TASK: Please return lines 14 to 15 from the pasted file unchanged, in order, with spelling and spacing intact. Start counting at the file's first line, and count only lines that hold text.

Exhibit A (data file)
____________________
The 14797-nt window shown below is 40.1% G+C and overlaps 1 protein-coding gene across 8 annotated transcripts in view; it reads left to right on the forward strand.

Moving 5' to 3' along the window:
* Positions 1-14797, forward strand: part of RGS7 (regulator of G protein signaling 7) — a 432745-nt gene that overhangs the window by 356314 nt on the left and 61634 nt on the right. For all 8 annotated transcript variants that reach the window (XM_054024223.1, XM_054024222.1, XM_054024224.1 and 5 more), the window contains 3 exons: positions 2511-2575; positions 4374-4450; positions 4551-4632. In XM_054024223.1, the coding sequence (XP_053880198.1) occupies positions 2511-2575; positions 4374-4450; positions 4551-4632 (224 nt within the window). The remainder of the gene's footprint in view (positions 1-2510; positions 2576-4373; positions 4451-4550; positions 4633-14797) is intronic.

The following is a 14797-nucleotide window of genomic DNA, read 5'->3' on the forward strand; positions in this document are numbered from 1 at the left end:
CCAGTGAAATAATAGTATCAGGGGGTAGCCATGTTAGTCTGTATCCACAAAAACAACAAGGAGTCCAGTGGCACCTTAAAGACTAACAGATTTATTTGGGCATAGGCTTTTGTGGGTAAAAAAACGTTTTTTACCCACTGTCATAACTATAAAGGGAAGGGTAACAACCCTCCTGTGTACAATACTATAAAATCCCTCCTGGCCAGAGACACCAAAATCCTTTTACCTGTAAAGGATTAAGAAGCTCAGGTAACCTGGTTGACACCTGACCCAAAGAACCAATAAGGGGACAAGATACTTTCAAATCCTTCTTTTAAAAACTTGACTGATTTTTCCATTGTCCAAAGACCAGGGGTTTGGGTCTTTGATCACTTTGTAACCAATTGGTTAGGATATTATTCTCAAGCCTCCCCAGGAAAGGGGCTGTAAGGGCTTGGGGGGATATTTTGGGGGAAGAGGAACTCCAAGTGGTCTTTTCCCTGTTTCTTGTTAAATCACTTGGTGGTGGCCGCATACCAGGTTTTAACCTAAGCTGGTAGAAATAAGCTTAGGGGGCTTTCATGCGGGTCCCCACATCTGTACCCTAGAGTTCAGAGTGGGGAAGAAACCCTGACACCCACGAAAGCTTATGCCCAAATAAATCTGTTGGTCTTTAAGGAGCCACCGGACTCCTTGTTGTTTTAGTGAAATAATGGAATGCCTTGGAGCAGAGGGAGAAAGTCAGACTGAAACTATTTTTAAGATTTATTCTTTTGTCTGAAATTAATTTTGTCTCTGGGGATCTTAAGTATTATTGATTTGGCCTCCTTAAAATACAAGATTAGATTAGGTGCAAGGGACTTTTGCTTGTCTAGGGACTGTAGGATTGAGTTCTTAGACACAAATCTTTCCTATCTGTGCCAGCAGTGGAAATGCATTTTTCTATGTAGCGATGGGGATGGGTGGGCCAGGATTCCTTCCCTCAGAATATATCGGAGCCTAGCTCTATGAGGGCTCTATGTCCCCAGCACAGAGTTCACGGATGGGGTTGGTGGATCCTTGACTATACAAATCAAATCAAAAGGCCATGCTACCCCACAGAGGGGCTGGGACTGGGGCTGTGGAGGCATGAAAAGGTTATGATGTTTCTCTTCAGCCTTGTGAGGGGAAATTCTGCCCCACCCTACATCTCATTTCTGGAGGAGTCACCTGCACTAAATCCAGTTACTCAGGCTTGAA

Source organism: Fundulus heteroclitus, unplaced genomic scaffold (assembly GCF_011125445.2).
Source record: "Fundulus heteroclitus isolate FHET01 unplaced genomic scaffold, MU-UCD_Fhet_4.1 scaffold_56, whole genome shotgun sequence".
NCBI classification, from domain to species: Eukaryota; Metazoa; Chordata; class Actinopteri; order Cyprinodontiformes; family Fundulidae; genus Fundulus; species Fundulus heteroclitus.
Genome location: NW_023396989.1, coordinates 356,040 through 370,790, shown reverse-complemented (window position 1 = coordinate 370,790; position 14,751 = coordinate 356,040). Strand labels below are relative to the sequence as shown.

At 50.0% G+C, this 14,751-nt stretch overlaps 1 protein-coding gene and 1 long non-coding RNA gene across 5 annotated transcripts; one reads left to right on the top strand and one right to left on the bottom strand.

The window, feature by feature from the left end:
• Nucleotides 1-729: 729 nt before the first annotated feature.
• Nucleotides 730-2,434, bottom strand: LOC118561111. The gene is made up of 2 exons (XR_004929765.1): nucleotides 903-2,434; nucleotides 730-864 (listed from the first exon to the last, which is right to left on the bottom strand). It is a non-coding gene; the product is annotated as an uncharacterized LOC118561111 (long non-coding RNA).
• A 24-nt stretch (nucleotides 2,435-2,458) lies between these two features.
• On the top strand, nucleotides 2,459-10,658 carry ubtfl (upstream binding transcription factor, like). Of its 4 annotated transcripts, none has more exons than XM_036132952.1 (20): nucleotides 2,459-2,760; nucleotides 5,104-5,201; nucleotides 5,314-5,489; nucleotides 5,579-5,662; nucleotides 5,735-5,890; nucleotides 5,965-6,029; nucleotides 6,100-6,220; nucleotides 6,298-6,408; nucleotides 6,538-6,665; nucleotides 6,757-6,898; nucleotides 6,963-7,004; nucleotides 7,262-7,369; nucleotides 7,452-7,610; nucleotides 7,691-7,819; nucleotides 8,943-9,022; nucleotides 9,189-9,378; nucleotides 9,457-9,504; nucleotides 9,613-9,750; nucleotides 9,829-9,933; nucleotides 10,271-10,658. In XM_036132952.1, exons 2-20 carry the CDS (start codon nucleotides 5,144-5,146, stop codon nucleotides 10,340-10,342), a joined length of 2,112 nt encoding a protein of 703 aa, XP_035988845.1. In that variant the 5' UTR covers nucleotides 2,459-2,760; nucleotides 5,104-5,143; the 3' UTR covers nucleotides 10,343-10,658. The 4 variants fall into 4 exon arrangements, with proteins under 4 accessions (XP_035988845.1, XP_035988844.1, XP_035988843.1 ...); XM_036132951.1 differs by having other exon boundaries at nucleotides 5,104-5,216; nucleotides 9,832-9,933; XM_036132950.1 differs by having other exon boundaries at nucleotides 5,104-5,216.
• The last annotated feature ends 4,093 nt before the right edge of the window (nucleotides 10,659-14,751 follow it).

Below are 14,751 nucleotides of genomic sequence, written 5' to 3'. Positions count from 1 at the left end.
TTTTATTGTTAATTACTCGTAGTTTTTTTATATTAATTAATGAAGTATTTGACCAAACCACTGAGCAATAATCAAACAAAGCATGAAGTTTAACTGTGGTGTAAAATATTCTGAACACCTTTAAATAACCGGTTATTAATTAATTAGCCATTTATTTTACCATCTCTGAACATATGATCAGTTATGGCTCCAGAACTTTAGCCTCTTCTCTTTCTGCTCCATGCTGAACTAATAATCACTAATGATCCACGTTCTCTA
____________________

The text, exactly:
• A 24-nt stretch (nucleotides 2,435-2,458) lies between these two features.
• On the top strand, nucleotides 2,459-10,658 carry ubtfl (upstream binding transcription factor, like). Of its 4 annotated transcripts, none has more exons than XM_036132952.1 (20): nucleotides 2,459-2,760; nucleotides 5,104-5,201; nucleotides 5,314-5,489; nucleotides 5,579-5,662; nucleotides 5,735-5,890; nucleotides 5,965-6,029; nucleotides 6,100-6,220; nucleotides 6,298-6,408; nucleotides 6,538-6,665; nucleotides 6,757-6,898; nucleotides 6,963-7,004; nucleotides 7,262-7,369; nucleotides 7,452-7,610; nucleotides 7,691-7,819; nucleotides 8,943-9,022; nucleotides 9,189-9,378; nucleotides 9,457-9,504; nucleotides 9,613-9,750; nucleotides 9,829-9,933; nucleotides 10,271-10,658. In XM_036132952.1, exons 2-20 carry the CDS (start codon nucleotides 5,144-5,146, stop codon nucleotides 10,340-10,342), a joined length of 2,112 nt encoding a protein of 703 aa, XP_035988845.1. In that variant the 5' UTR covers nucleotides 2,459-2,760; nucleotides 5,104-5,143; the 3' UTR covers nucleotides 10,343-10,658. The 4 variants fall into 4 exon arrangements, with proteins under 4 accessions (XP_035988845.1, XP_035988844.1, XP_035988843.1 ...); XM_036132951.1 differs by having other exon boundaries at nucleotides 5,104-5,216; nucleotides 9,832-9,933; XM_036132950.1 differs by having other exon boundaries at nucleotides 5,104-5,216.